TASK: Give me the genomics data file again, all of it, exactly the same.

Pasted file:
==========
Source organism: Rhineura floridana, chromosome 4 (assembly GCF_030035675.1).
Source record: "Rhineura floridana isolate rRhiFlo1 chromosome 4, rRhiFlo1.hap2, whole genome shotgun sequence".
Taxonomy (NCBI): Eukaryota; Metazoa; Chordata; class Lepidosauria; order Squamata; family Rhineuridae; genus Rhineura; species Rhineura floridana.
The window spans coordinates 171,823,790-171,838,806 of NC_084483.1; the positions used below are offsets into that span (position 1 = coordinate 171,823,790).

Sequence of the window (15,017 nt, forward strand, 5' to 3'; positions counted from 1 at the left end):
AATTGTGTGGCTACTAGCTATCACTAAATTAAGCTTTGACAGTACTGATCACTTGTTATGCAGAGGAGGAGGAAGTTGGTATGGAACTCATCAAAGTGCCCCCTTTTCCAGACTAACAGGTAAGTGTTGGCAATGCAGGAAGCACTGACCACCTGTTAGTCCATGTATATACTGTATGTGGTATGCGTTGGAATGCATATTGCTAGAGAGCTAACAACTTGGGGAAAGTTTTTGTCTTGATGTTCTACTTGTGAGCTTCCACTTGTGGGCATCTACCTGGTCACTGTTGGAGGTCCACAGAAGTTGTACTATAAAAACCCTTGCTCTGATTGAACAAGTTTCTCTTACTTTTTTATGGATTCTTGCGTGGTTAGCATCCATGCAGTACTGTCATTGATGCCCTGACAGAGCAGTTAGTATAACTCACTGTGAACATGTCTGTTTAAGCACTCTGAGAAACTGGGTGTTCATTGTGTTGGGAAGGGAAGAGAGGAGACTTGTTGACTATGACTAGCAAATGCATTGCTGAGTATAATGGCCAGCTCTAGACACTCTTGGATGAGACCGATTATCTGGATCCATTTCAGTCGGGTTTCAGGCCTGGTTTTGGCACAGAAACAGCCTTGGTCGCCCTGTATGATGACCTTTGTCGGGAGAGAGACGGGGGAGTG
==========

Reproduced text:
Source organism: Rhineura floridana, chromosome 4 (assembly GCF_030035675.1).
Source record: "Rhineura floridana isolate rRhiFlo1 chromosome 4, rRhiFlo1.hap2, whole genome shotgun sequence".
Taxonomy (NCBI): Eukaryota; Metazoa; Chordata; class Lepidosauria; order Squamata; family Rhineuridae; genus Rhineura; species Rhineura floridana.
The window spans coordinates 171,823,790-171,838,806 of NC_084483.1; the positions used below are offsets into that span (position 1 = coordinate 171,823,790).

Sequence of the window (15,017 nt, forward strand, 5' to 3'; positions counted from 1 at the left end):
AATTGTGTGGCTACTAGCTATCACTAAATTAAGCTTTGACAGTACTGATCACTTGTTATGCAGAGGAGGAGGAAGTTGGTATGGAACTCATCAAAGTGCCCCCTTTTCCAGACTAACAGGTAAGTGTTGGCAATGCAGGAAGCACTGACCACCTGTTAGTCCATGTATATACTGTATGTGGTATGCGTTGGAATGCATATTGCTAGAGAGCTAACAACTTGGGGAAAGTTTTTGTCTTGATGTTCTACTTGTGAGCTTCCACTTGTGGGCATCTACCTGGTCACTGTTGGAGGTCCACAGAAGTTGTACTATAAAAACCCTTGCTCTGATTGAACAAGTTTCTCTTACTTTTTTATGGATTCTTGCGTGGTTAGCATCCATGCAGTACTGTCATTGATGCCCTGACAGAGCAGTTAGTATAACTCACTGTGAACATGTCTGTTTAAGCACTCTGAGAAACTGGGTGTTCATTGTGTTGGGAAGGGAAGAGAGGAGACTTGTTGACTATGACTAGCAAATGCATTGCTGAGTATAATGGCCAGCTCTAGACACTCTTGGATGAGACCGATTATCTGGATCCATTTCAGTCGGGTTTCAGGCCTGGTTTTGGCACAGAAACAGCCTTGGTCGCCCTGTATGATGACCTTTGTCGGGAGAGAGACGGGGGAGTG